Crony Capitalism and Obama's Anti-Coal Crusade

Barack Obama has long sought to bankrupt the coal industry. But, Cook County politician that he is and always will be, the relevant question is: who benefits from his plans wreck a major portion of our economy while also boosting electricity prices across America?

A clue: he and his pals from Chicago have incestuous ties to the one company whose prospects will be boosted by Obama's policies.

While Barack Obama has broken many promises he made along the campaign trail to the Oval Office, one promise seems close to whatever heart he may have: to bankrupt the coal industry.

He told the editorial board of the San Francisco Chronicle on January 17, 2008 of his plans:

q/

So if somebody wants to build a coal-powered plant, they can; it's just that it will bankrupt them because they're going to be charged a huge sum for all that greenhouse gas that's being emitted.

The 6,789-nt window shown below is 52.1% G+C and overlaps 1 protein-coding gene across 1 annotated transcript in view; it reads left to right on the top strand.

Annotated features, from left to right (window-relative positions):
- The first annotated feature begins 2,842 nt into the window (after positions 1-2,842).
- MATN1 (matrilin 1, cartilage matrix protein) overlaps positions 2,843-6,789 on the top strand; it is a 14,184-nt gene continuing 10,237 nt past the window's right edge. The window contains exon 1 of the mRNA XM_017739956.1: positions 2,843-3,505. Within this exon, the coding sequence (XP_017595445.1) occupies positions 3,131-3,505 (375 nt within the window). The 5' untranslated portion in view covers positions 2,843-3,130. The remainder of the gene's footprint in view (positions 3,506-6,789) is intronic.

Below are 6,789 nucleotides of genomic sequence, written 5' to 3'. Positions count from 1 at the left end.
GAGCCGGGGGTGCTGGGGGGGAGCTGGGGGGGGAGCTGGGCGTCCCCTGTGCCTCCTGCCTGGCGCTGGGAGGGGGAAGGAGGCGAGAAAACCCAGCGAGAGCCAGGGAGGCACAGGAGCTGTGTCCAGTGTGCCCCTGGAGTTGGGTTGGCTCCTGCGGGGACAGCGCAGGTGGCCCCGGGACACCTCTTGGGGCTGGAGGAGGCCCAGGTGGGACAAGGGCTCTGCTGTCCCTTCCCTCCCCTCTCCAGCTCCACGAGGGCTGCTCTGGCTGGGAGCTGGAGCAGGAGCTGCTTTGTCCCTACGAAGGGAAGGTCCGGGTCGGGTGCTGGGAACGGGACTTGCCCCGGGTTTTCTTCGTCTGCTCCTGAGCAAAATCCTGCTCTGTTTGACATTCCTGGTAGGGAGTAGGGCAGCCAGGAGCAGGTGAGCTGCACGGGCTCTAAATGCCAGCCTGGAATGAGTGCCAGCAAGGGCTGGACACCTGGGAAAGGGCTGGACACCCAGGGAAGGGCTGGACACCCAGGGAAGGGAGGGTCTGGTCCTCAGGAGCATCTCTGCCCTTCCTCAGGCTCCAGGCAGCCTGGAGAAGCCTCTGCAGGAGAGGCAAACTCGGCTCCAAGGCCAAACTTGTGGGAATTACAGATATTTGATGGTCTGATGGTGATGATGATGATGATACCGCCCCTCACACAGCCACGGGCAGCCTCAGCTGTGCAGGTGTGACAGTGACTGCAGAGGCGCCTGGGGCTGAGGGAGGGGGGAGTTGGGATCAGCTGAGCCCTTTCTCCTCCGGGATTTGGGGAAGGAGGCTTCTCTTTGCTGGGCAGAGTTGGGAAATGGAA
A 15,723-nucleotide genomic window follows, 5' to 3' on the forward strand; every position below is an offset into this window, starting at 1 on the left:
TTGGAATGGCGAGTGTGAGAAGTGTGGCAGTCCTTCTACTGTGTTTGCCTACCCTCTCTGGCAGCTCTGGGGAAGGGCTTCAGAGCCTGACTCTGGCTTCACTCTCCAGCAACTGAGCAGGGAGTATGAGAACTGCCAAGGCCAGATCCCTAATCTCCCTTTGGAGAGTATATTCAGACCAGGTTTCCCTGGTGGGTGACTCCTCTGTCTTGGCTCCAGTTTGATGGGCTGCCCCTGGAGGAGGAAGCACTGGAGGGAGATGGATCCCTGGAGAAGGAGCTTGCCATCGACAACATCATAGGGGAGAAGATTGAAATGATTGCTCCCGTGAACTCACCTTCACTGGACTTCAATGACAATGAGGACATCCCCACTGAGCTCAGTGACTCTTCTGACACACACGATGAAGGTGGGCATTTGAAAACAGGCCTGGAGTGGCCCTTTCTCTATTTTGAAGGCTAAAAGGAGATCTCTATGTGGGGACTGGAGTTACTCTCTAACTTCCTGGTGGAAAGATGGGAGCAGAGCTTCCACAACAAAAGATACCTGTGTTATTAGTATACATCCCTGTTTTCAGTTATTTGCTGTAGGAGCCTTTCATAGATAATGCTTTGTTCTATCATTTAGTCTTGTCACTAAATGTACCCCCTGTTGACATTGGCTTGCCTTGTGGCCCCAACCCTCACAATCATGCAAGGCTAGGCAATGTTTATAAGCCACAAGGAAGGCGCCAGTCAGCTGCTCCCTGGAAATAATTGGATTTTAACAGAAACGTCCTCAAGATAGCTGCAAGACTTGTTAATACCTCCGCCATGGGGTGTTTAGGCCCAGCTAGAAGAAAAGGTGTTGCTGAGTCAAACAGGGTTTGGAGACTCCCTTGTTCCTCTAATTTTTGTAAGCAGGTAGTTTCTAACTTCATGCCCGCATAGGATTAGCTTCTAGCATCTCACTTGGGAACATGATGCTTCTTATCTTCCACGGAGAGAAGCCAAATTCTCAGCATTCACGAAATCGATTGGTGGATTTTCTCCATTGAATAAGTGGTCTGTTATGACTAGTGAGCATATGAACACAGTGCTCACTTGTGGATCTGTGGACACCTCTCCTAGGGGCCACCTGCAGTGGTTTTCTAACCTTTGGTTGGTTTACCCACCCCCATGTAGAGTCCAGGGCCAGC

That will also generate billions of dollars that we can invest in solar, wind, biodiesel and other alternative energy approaches.

The only thing I've said with respect to coal, I haven't been some coal booster. What I have said is that for us to take coal off the table as a (sic) ideological matter as opposed to saying if technology allows us to use coal in a clean way, we should pursue it.

So if somebody wants to build a coal-powered plant, they can.

It's just that it will bankrupt them.

 

He also promised that under his plans to transform the energy industry "electricity prices would necessarily skyrocket."